Well hello there! We’re getting to the business end of the Farmer’s Wife 1930s Sampler Sew Along – not many blocks left now. This is my last tutorial for the series.
For all the background information on this Sew Along, head over to Angie’s (GnomeAngel).
For the Marti Michell Conversion Chart for this block, head over to Marti’s blog.
This Sew Along is sponsored by the Fat Quarter Shop (where I bought my fabric for this block).
This block is #70, Mrs Lloyd. It’s a great block – very interesting to look at but still quick to piece and sew.
I went with my rotary blade to make this one. No templates. No FPP. It came together in a jiffy and without a problem.
You will need to choose three fabrics to make this block.
Then open up both the rotary instructions from the Farmer’s Wife book CD, and Marti Michell’s Template Conversion Chart for Block #70.
The block is made with 9 smaller units – 1 x nine patch, 4 x four patches, 4 x flying geese.
I used Marti’s Template Conversion Chart instructions to make both the nine patch and the four patches. I followed the cutting, pressing and sewing instructions to the letter and they turned out perfectly.
For my flying geese, I decided to piece them the traditional way. I made them oversized and then trimmed them back to give accurate blocks.
First I started with 4 centre rectangles and 8 squares (for the “wings”).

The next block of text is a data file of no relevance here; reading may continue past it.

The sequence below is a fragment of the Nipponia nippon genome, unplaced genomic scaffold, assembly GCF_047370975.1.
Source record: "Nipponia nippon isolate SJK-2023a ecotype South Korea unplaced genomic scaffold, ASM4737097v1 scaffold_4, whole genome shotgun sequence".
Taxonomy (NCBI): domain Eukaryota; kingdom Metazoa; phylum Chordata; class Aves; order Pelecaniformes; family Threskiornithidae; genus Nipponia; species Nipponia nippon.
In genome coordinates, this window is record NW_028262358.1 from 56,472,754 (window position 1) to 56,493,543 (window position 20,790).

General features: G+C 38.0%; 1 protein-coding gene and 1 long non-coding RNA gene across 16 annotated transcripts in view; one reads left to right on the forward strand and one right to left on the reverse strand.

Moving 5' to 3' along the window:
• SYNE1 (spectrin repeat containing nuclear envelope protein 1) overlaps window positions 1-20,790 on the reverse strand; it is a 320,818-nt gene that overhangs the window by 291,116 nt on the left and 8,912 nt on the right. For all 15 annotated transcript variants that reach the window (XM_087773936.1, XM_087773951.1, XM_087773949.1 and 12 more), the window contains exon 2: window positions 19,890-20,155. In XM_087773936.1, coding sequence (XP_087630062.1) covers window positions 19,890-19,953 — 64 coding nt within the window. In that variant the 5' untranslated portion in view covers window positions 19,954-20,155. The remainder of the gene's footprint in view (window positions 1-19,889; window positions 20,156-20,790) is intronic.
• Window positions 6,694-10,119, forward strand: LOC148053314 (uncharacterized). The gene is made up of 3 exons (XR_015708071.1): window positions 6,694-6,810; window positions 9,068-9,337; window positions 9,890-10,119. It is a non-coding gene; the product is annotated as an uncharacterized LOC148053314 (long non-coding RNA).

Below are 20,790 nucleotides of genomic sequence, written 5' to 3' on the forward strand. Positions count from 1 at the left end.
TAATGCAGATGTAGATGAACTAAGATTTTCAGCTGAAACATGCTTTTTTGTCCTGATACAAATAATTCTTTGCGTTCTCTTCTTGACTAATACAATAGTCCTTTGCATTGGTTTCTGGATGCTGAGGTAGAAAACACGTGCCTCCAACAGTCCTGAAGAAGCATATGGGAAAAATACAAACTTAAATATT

The dimensions I used are based on the rotary instructions within the Farmer’s Wife book (the CD). If you read those instructions, these measurements will make sense:
Rectangle: Square C + 1″ (short edge) by Square C + 2-1/2″ (long edge)
Square: Square C + 1″
Draw a diagonal line on the back of all the squares, then line up one square (right sides together) with one side of a rectangle:
Sew along the line, trim the seam a quarter inch past the line and then press the flap open.
Now do the same with the other side of the centre rectangle with another square:
Trim the seam again:
Then press the flap open:
Trim your units back to measure Square C + 1/2″ (short edge) by Square C + 2″ (long edge)
(Why this strange way of giving the measurements? Because when we guest bloggers signed up for the Sew Along, we agreed not to give away details that would enable people to make the blocks without purchasing the book. After all, it would be crazy for an author to agree to a Sew Along that gave away all the patterns for free!)
Now you’ll have all 9 of the units needed to sew your block:
I sewed the top and bottom rows together first, and pressed the seams outward.
Then I sewed the middle row together, and pressed the seams inward.
Then sew the top and bottom rows to the middle, nesting the seams, and voilà:
What a striking little block!
I have been toying with the idea of making a four-square version of the quilt, and this is what #70 Mrs Lloyd would look like in a four-square arrangement:
I hope you’ve enjoyed making this block. To join in the Sew Along (it’s never too late!) you can find the book here:
Here’s a list of the other tutorials in the Sew Along this month:
02/02/2016: Kirsty @ Bonjour Quilts <—— You are here!
09/02/2017: Lisa @ In the Boon Docks
16/02/2017: Tonya @ The Crafty Mummy
23/02/2017: Janice @ Better Off Thread